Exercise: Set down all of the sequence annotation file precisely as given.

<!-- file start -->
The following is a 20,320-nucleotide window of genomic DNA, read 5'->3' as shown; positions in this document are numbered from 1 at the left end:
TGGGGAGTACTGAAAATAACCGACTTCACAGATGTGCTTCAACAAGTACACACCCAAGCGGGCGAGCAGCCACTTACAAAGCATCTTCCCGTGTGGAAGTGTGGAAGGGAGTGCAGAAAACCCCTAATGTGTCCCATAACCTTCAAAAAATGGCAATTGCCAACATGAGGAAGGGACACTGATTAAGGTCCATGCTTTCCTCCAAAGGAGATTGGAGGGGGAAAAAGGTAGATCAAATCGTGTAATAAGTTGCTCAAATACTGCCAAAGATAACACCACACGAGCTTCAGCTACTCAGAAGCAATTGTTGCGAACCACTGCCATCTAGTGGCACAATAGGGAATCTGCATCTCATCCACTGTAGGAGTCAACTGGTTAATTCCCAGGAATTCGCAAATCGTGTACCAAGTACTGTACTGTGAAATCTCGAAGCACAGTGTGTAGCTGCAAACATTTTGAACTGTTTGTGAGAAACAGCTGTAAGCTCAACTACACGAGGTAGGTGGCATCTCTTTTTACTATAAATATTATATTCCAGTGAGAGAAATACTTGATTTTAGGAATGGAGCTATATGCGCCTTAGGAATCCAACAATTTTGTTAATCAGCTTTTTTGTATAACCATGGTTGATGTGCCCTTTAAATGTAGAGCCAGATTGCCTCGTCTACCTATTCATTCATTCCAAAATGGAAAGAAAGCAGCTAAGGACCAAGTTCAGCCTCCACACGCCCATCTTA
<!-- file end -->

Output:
The following is a 20,320-nucleotide window of genomic DNA, read 5'->3' as shown; positions in this document are numbered from 1 at the left end:
TGGGGAGTACTGAAAATAACCGACTTCACAGATGTGCTTCAACAAGTACACACCCAAGCGGGCGAGCAGCCACTTACAAAGCATCTTCCCGTGTGGAAGTGTGGAAGGGAGTGCAGAAAACCCCTAATGTGTCCCATAACCTTCAAAAAATGGCAATTGCCAACATGAGGAAGGGACACTGATTAAGGTCCATGCTTTCCTCCAAAGGAGATTGGAGGGGGAAAAAGGTAGATCAAATCGTGTAATAAGTTGCTCAAATACTGCCAAAGATAACACCACACGAGCTTCAGCTACTCAGAAGCAATTGTTGCGAACCACTGCCATCTAGTGGCACAATAGGGAATCTGCATCTCATCCACTGTAGGAGTCAACTGGTTAATTCCCAGGAATTCGCAAATCGTGTACCAAGTACTGTACTGTGAAATCTCGAAGCACAGTGTGTAGCTGCAAACATTTTGAACTGTTTGTGAGAAACAGCTGTAAGCTCAACTACACGAGGTAGGTGGCATCTCTTTTTACTATAAATATTATATTCCAGTGAGAGAAATACTTGATTTTAGGAATGGAGCTATATGCGCCTTAGGAATCCAACAATTTTGTTAATCAGCTTTTTTGTATAACCATGGTTGATGTGCCCTTTAAATGTAGAGCCAGATTGCCTCGTCTACCTATTCATTCATTCCAAAATGGAAAGAAAGCAGCTAAGGACCAAGTTCAGCCTCCACACGCCCATCTTA